Creativity and The Life Course Perspective

aging in place


Every child is an artist, the problem is staying an artist when you grow up.

~Pablo Picasso

 

Aging in Place

I have always been intrigued with the concept of Human Development throughout the lifespan. And I intentionally include “life-span” because the notion of developing as a human has largely been viewed as a phenomenon occurring in the first half of life. Much of the thinking in traditional historic gerontology has focused on continuity and stability rather than change and development. In fact, a common approach to aging emphasizes a pathological perspective, which equates getting older solely with disease and decline. We are not talking about “happy gerontology” (Gerontological Correctness as Rick Harry Moody calls it) oh no, a sobor assessment of aging does not blind itself to the age-related changes that are a part of growing older. However, it is well established that continued growth in realms of creativity can remain well into advanced years.

The theoretical underpinning for this post is The Life Course Perspective, which is an approach to aging that supports the last stages of life are the results of all the stages that came before (Moody, 1994). Further, Robert Atchley (1989) noted that despite significant changes in health, functioning, and social circumstances, a large portion of the older adults show considerable consistency over time in patterns of thinking, activities, living arrangements, and social relationships. This concept has been termed “Continuity of Self” (Continuity Theory). The theory does not assume stasis, but rather lifelong learning and intentional growth to evolve in directions of one’s own choosing.

Continuity of Self (Atchley, 1989) is the kind of personal sense of meaning essential to effective functioning (Kaufman, 1986). It has long been shown to buffer the corrosive effects of loss in health, social contacts, and wellbeing in advanced age. In addition, as a resource it helps older individuals preserve a sense of mastery and vitality, and this central-identity, which serves to organize experience, is separate from social structure and external events (Luborsky; in Adams-Price, 1998). This stability of a central-identity as a Creative is important in a culture which under-appreciates, if not denies the potential for creative growth and expression among older adults (Cohen1998).

The Pandemic Era

In the new era of COVID-19 and social/physical distancing there has been much discussion on the effects of the elderly in isolation. It is my conjecture that creativity as a verb—that is the process of bringing something new into existence, could act as a buffer against the isolating effects of the pandemic on older adults who are engaged with some form of the arts. That is why the idea of continued creativity at advanced age is so important to the wellbeing of older adults—it does not have to decline because society has mistakenly equated creativity with productivity (of youth). Sadly, we are aged by culture and the sooner aging is not marginalized, but viewed as a process along a normal continuum, the sooner we all benefit from our humanity’s full potential.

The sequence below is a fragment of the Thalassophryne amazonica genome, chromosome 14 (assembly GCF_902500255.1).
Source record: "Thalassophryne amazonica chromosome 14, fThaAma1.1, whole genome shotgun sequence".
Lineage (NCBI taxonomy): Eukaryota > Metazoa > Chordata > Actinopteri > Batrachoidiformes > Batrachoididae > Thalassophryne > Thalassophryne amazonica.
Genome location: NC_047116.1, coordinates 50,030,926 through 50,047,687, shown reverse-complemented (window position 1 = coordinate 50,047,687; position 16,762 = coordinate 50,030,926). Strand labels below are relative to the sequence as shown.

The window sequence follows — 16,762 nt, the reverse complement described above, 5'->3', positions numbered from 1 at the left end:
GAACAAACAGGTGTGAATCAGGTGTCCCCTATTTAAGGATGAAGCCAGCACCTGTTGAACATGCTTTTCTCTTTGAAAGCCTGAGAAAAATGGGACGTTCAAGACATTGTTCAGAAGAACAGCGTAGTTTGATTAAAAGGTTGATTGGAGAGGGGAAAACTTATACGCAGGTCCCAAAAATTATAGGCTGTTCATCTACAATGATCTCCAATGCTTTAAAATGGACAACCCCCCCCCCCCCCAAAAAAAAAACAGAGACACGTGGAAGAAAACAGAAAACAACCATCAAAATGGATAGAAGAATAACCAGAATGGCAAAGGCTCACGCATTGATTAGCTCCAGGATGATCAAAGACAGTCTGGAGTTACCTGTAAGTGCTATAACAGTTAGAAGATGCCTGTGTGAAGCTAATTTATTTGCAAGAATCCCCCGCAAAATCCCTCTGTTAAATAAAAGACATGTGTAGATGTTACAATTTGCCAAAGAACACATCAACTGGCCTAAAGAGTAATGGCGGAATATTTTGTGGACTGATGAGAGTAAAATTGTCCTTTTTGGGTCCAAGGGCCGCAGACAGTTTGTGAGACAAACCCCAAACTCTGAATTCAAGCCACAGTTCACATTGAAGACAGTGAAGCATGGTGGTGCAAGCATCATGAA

The Creative older adult + COVID-19 Isolation = Increased Productivity 😉

See

 

Revisiting the Summit on Creativity and Aging in America (2019)

NO AGE LIMIT: CREATIVITY AND AGING

PROJECT TITLE: The Creativity and Aging Study
The Impact of Professionally Conducted Cultural Programs on Older Adults
Final Report: April 2006

REFERENCES

Atchley, R. C. (1989) A Continuity Theory of Normal Aging. The Gerontologist, 29, 183-190. Policy. Geriatrics, 53, 54-58.

Cohen, G. D. (1998) Creativity and Aging: Ramifications for Research, Practice, and Arieti, S. (1976) Creativity: The Magic Synthesis. New York: Basic Books.

Kaufman, S. R. (1986) The Ageless Self: Sources of Meaning in Late Life. Madison: University of Wisconsin Press.

Luborsky, M. (1998) Creative Challenges and the Construction of Meaningful Life Narratives. In Adams-Price, C.E. (Ed.) (1998). Creativity and Successful Aging. New York: Springer.

Moody, H.R. (1994) Aging: Concepts and Controversies. Thousand Oaks, CA: Pine Forest Press.

Author note: Please take notice of dates of the sources and references; this topic has been around for many years and continues to grow in popularity and interest.

error: Content is protected !!